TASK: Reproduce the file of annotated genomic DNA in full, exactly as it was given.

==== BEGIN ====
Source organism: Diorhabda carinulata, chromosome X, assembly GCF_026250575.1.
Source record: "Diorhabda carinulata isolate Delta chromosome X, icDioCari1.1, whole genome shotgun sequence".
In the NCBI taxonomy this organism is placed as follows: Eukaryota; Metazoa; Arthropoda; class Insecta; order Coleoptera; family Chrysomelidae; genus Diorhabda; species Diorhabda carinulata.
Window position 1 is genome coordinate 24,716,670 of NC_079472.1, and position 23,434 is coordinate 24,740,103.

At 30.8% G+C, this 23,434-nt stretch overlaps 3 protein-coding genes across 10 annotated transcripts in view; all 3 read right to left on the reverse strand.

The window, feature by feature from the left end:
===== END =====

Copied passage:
Source organism: Diorhabda carinulata, chromosome X, assembly GCF_026250575.1.
Source record: "Diorhabda carinulata isolate Delta chromosome X, icDioCari1.1, whole genome shotgun sequence".
In the NCBI taxonomy this organism is placed as follows: Eukaryota; Metazoa; Arthropoda; class Insecta; order Coleoptera; family Chrysomelidae; genus Diorhabda; species Diorhabda carinulata.
Window position 1 is genome coordinate 24,716,670 of NC_079472.1, and position 23,434 is coordinate 24,740,103.

At 30.8% G+C, this 23,434-nt stretch overlaps 3 protein-coding genes across 10 annotated transcripts in view; all 3 read right to left on the reverse strand.

The window, feature by feature from the left end: